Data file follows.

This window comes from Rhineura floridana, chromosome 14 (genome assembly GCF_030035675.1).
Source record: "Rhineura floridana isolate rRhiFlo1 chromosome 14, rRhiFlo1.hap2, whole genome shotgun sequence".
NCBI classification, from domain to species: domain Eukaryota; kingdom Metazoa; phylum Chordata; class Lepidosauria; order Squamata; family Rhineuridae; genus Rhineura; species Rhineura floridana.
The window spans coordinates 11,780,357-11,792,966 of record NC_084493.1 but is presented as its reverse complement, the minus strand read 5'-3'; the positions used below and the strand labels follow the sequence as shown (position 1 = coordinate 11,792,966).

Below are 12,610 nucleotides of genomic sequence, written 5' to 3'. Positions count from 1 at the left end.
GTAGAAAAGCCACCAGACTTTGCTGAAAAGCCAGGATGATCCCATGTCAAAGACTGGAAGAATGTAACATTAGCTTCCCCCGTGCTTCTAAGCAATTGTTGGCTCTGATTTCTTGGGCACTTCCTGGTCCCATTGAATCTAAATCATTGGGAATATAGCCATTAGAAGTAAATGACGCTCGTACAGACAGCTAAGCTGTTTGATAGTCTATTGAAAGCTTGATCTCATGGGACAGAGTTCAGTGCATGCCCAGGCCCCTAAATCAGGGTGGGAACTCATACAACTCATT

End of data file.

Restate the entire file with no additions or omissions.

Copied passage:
This window comes from Rhineura floridana, chromosome 14 (genome assembly GCF_030035675.1).
Source record: "Rhineura floridana isolate rRhiFlo1 chromosome 14, rRhiFlo1.hap2, whole genome shotgun sequence".
NCBI classification, from domain to species: domain Eukaryota; kingdom Metazoa; phylum Chordata; class Lepidosauria; order Squamata; family Rhineuridae; genus Rhineura; species Rhineura floridana.
The window spans coordinates 11,780,357-11,792,966 of record NC_084493.1 but is presented as its reverse complement, the minus strand read 5'-3'; the positions used below and the strand labels follow the sequence as shown (position 1 = coordinate 11,792,966).

Below are 12,610 nucleotides of genomic sequence, written 5' to 3'. Positions count from 1 at the left end.
GTAGAAAAGCCACCAGACTTTGCTGAAAAGCCAGGATGATCCCATGTCAAAGACTGGAAGAATGTAACATTAGCTTCCCCCGTGCTTCTAAGCAATTGTTGGCTCTGATTTCTTGGGCACTTCCTGGTCCCATTGAATCTAAATCATTGGGAATATAGCCATTAGAAGTAAATGACGCTCGTACAGACAGCTAAGCTGTTTGATAGTCTATTGAAAGCTTGATCTCATGGGACAGAGTTCAGTGCATGCCCAGGCCCCTAAATCAGGGTGGGAACTCATACAACTCATT